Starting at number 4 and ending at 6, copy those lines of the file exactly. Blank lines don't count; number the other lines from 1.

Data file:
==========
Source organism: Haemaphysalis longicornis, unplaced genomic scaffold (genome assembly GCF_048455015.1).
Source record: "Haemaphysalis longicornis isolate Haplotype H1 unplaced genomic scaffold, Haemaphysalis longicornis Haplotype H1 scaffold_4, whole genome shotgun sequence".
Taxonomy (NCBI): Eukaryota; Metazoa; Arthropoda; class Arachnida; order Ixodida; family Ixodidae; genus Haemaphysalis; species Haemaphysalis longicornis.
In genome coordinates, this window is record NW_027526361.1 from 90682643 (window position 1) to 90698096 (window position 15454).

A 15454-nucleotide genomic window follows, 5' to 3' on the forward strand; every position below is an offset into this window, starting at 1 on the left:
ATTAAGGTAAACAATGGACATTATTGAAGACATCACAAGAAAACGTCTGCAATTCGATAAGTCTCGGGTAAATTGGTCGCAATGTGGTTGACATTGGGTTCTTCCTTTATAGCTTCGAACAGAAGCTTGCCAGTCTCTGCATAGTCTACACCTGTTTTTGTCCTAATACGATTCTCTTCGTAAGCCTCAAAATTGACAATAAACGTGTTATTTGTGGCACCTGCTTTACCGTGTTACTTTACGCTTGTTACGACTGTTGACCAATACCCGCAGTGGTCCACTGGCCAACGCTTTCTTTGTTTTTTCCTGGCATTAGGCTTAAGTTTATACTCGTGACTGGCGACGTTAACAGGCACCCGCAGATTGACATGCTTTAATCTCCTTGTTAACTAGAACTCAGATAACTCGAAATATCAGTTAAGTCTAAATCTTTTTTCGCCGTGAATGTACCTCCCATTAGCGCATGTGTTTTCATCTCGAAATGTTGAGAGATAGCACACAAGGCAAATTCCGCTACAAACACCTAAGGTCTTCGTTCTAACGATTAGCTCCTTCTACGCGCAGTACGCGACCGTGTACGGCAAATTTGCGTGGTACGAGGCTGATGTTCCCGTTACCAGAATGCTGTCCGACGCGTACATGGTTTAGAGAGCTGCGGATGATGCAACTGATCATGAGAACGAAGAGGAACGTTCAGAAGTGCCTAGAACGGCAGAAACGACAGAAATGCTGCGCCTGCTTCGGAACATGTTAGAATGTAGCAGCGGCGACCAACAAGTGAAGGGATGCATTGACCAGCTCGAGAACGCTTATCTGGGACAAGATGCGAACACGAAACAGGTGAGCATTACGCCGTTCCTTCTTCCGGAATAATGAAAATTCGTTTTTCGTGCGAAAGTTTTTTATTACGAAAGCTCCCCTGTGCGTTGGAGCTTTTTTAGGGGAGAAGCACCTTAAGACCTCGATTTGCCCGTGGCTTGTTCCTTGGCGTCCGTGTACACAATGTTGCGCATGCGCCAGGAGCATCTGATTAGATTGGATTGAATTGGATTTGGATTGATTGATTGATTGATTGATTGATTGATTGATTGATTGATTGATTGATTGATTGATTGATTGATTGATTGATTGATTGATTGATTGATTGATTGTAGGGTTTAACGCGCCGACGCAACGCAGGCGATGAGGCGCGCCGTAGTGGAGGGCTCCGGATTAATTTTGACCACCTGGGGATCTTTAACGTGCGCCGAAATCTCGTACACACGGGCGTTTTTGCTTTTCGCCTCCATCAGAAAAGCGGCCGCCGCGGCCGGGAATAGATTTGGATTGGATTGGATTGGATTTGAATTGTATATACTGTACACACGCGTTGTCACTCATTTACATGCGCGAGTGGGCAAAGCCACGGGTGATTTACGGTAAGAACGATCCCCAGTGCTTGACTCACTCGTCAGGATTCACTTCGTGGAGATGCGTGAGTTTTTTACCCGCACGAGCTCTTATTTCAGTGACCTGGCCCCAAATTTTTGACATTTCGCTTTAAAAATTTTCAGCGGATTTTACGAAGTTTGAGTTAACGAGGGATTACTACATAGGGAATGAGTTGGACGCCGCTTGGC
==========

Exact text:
In genome coordinates, this window is record NW_027526361.1 from 90682643 (window position 1) to 90698096 (window position 15454).

A 15454-nucleotide genomic window follows, 5' to 3' on the forward strand; every position below is an offset into this window, starting at 1 on the left:
ATTAAGGTAAACAATGGACATTATTGAAGACATCACAAGAAAACGTCTGCAATTCGATAAGTCTCGGGTAAATTGGTCGCAATGTGGTTGACATTGGGTTCTTCCTTTATAGCTTCGAACAGAAGCTTGCCAGTCTCTGCATAGTCTACACCTGTTTTTGTCCTAATACGATTCTCTTCGTAAGCCTCAAAATTGACAATAAACGTGTTATTTGTGGCACCTGCTTTACCGTGTTACTTTACGCTTGTTACGACTGTTGACCAATACCCGCAGTGGTCCACTGGCCAACGCTTTCTTTGTTTTTTCCTGGCATTAGGCTTAAGTTTATACTCGTGACTGGCGACGTTAACAGGCACCCGCAGATTGACATGCTTTAATCTCCTTGTTAACTAGAACTCAGATAACTCGAAATATCAGTTAAGTCTAAATCTTTTTTCGCCGTGAATGTACCTCCCATTAGCGCATGTGTTTTCATCTCGAAATGTTGAGAGATAGCACACAAGGCAAATTCCGCTACAAACACCTAAGGTCTTCGTTCTAACGATTAGCTCCTTCTACGCGCAGTACGCGACCGTGTACGGCAAATTTGCGTGGTACGAGGCTGATGTTCCCGTTACCAGAATGCTGTCCGACGCGTACATGGTTTAGAGAGCTGCGGATGATGCAACTGATCATGAGAACGAAGAGGAACGTTCAGAAGTGCCTAGAACGGCAGAAACGACAGAAATGCTGCGCCTGCTTCGGAACATGTTAGAATGTAGCAGCGGCGACCAACAAGTGAAGGGATGCATTGACCAGCTCGAGAACGCTTATCTGGGACAAGATGCGAACACGAAACAGGTGAGCATTACGCCGTTCCTTCTTCCGGAATAATGAAAATTCGTTTTTCGTGCGAAAGTTTTTTATTACGAAAGCTCCCCTGTGCGTTGGAGCTTTTTTAGGGGAGAAGCACCTTAAGACCTCGATTTGCCCGTGGCTTGTTCCTTGGCGTCCGTGTACACAATGTTGCGCATGCGCCAGGAGCATCTGATTAGATTGGATTGAATTGGATTTGGATTGATTGATTGATTGATTGATTGATTGATTGATTGATTGATTGATTGATTGATTGATTGATTGATTGATTGATTGATTGATTGATTGATTGATTGTAGGGTTTAACGCGCCGACGCAACGCAGGCGATGAGGCGCGCCGTAGTGGAGGGCTCCGGATTAATTTTGACCACCTGGGGATCTTTAACGTGCGCCGAAATCTCGTACACACGGGCGTTTTTGCTTTTCGCCTCCATCAGAAAAGCGGCCGCCGCGGCCGGGAATAGATTTGGATTGGATTGGATTGGATTTGAATTGTATATACTGTACACACGCGTTGTCACTCATTTACATGCGCGAGTGGGCAAAGCCACGGGTGATTTACGGTAAGAACGATCCCCAGTGCTTGACTCACTCGTCAGGATTCACTTCGTGGAGATGCGTGAGTTTTTTACCCGCACGAGCTCTTATTTCAGTGACCTGGCCCCAAATTTTTGACATTTCGCTTTAAAAATTTTCAGCGGATTTTACGAAGTTTGAGTTAACGAGGGATTACTACATAGGGAATGAGTTGGACGCCGCTTGGC